The Story behind The Butterfly Garden

Mary and her siblings

I am the third child in a family of four—two older brothers and a younger sister, all born in less than six years. Our family wasn’t wealthy, as a matter of fact, we were much less than wealthy, though we never knew it. We thought sharing a bed was normal, and a bathroom, and a closet, and clothes…as for entertainment, well, there was only one mother in the neighborhood who had a car and it wasn’t for carting kids around to play dates.

We spent our early childhood playing and working together, and of course, as siblings do, complained the oldest got favored and the youngest got spoiled, and the two of us in the middle got all the work. Even today, we think there’s a grain of truth in that, though our mother insists we were all treated the same. Any middle child will tell you that is doubtful!

And so, The Butterfly Garden is especially important to me because it delves into sibling relationships and family hierarchy as children and as adults. It also deals with metamorphosis on various levels and an eventual letting go…of old beliefs, habits, rituals. Just as the butterfly sheds its cocoon to emerge in dazzling splendor, so too, if given proper nurturing and guidance, do we.

I am so very grateful for my brothers and sister. Through the years we have leaned on one another, never more than a phone call away, listened with great empathy, advised with caution, accepted our differences, and above all, loved one another. That is indeed a cherished gift.

For a very limited time, The Butterfly Garden is free. For lovers of my bestselling Truth in Lies series aka the A Family Affair books, it’s also the prequel to A Family Affair: The Return. Here’s a description of the book that is both a romance and a “sister’s” book:

It’s all about that second chance…

The Butterfly Garden is Book Six of That Second Chance Series. (These are stand-alone stories tied together by a common theme— belief in the beauty of that second chance.)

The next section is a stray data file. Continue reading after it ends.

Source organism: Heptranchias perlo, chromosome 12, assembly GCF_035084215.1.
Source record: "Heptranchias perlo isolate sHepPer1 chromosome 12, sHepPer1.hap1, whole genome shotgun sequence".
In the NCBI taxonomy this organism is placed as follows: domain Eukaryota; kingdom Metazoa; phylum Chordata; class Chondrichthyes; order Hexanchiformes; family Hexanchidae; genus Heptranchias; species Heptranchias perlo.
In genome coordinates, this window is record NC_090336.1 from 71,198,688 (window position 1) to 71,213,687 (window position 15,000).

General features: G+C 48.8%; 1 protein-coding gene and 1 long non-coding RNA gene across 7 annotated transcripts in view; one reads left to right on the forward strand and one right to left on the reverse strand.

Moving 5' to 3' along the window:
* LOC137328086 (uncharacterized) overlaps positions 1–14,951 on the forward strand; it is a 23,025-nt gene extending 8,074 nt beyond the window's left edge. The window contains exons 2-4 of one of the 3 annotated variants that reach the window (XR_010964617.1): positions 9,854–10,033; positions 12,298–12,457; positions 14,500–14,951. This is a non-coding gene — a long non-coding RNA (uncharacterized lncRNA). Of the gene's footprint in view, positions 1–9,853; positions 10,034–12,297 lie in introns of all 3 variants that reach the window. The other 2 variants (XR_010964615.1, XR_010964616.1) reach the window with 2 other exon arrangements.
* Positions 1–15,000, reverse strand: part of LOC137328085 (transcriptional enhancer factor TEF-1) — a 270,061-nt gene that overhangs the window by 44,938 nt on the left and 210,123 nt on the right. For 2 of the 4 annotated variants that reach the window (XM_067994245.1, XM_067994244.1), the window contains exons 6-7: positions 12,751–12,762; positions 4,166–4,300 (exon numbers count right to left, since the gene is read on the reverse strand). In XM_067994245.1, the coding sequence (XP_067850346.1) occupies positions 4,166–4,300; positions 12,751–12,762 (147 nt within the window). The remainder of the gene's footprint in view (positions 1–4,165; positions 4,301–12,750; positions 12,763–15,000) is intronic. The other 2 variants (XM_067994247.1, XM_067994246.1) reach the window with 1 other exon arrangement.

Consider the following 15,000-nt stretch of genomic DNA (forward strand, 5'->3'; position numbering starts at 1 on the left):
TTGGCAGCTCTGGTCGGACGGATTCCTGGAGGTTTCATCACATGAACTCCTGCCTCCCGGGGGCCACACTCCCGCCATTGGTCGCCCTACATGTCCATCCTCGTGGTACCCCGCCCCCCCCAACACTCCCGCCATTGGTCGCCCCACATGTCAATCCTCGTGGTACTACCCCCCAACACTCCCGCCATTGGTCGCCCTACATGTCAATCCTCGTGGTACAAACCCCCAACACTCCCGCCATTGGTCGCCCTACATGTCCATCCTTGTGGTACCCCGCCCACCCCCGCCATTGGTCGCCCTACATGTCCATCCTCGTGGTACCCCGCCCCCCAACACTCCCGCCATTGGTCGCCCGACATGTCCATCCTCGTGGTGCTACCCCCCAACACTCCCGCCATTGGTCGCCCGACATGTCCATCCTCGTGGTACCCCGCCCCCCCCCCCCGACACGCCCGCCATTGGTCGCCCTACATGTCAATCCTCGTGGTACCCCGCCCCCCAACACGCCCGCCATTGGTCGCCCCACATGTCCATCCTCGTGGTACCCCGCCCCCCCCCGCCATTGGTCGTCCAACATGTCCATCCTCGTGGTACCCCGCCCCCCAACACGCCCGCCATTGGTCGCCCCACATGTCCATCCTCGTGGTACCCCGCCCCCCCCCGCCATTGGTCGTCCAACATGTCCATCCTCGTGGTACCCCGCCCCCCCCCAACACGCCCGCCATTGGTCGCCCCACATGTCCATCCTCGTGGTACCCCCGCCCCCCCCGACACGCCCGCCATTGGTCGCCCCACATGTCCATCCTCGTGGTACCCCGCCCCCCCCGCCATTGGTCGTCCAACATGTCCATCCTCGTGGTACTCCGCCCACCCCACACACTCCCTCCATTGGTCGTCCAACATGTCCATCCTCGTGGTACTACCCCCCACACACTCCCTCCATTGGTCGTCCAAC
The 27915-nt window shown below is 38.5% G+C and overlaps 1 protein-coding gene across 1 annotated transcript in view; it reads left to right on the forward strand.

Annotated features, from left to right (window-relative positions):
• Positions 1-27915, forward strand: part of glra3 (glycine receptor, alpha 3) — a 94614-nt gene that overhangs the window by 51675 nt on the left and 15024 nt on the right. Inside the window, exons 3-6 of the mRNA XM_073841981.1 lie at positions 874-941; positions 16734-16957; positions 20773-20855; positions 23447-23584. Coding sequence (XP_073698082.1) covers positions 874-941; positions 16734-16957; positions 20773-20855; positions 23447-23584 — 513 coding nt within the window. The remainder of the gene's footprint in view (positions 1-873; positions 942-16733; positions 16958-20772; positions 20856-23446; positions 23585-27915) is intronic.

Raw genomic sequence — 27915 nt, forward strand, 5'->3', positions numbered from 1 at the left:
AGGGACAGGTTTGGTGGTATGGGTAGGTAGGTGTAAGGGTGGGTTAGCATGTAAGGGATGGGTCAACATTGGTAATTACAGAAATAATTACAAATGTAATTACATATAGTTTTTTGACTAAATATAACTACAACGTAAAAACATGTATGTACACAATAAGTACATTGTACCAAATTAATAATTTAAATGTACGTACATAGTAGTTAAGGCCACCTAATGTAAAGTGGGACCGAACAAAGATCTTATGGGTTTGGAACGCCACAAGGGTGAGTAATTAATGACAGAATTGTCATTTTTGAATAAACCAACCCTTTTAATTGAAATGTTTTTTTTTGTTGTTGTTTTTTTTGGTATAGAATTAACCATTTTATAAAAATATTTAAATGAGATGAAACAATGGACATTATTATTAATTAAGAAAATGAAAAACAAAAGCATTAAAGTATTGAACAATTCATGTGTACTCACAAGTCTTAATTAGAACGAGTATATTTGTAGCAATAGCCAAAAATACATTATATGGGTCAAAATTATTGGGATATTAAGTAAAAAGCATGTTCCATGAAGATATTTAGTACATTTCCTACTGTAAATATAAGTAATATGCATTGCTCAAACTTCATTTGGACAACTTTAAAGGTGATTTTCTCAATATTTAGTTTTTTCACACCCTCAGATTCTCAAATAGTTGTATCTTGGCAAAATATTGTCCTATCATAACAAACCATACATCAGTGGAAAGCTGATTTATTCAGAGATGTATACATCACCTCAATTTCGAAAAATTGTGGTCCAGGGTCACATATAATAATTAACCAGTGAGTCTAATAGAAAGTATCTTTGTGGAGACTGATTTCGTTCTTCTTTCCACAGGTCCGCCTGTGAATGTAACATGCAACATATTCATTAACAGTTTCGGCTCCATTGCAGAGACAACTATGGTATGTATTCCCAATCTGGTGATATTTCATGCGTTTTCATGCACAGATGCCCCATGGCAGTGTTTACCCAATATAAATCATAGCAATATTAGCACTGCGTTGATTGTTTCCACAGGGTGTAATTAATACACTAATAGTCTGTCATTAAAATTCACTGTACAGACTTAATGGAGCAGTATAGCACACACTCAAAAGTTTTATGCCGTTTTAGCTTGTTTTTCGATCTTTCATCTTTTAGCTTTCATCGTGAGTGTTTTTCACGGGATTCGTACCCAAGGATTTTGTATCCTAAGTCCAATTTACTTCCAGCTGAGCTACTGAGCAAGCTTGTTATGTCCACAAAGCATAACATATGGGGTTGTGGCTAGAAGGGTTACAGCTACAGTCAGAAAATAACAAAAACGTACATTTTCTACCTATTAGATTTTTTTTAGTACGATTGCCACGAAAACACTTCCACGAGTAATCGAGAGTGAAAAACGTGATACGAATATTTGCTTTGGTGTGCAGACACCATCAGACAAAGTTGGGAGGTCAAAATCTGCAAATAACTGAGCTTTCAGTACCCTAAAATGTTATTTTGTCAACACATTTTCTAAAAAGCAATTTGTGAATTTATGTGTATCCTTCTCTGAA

Sometimes love happens when you least expect it…

Jenny Romano has never been a white-picket-fence, happily-ever-after girl. Despite a mother who rejected her free-spirited, unique ways as irresponsible and just plain wrong, Jenny has found happiness as a photographer, flitting around the country and snapping photos of other people’s lives. Her older sister, Grace, has a husband, children, and a carpool schedule. She’s the one their mother calls “perfect.”

But when tragedy strikes her sister’s carefully constructed life, Jenny must step in and offer support. Soon, she finds herself in the sort of small-town suburban life she swore to avoid…

Psychologist Elliot Drake spends so much time healing other people’s pain and witnessing the backlash of caring too deeply that he prefers to keep his own relationships short and bittersweet. He’s loved and lost once and with a young daughter to raise, he’s not willing to risk his heart again. But he’s never met anyone quite like Jenny. Outrageous and unpredictable, she’s a force of nature—not at all like her well-controlled older sister. Suddenly, Elliot isn’t so sure that short-term is what he wants…

Taken by surprise and unsure of the next step, Elliot and Jenny are about to discover that real life happens whether you want it to or not. Will they let real love happen, too?

That Second Chance Series

Book One: Pulling Home – (Also prequel to A Family Affair: The Promise
Book Two: The Way They Were – (Also prequel to A Family Affair: The Secret)
Book Three: Simple Riches – (Also prequel to A Family Affair: Winter
Book Four: Paradise Found – (Also prequel to A Family Affair: The Wish)
Book Five: Not Your Everyday Housewife – (Also prequel to A Family Affair: The Gift)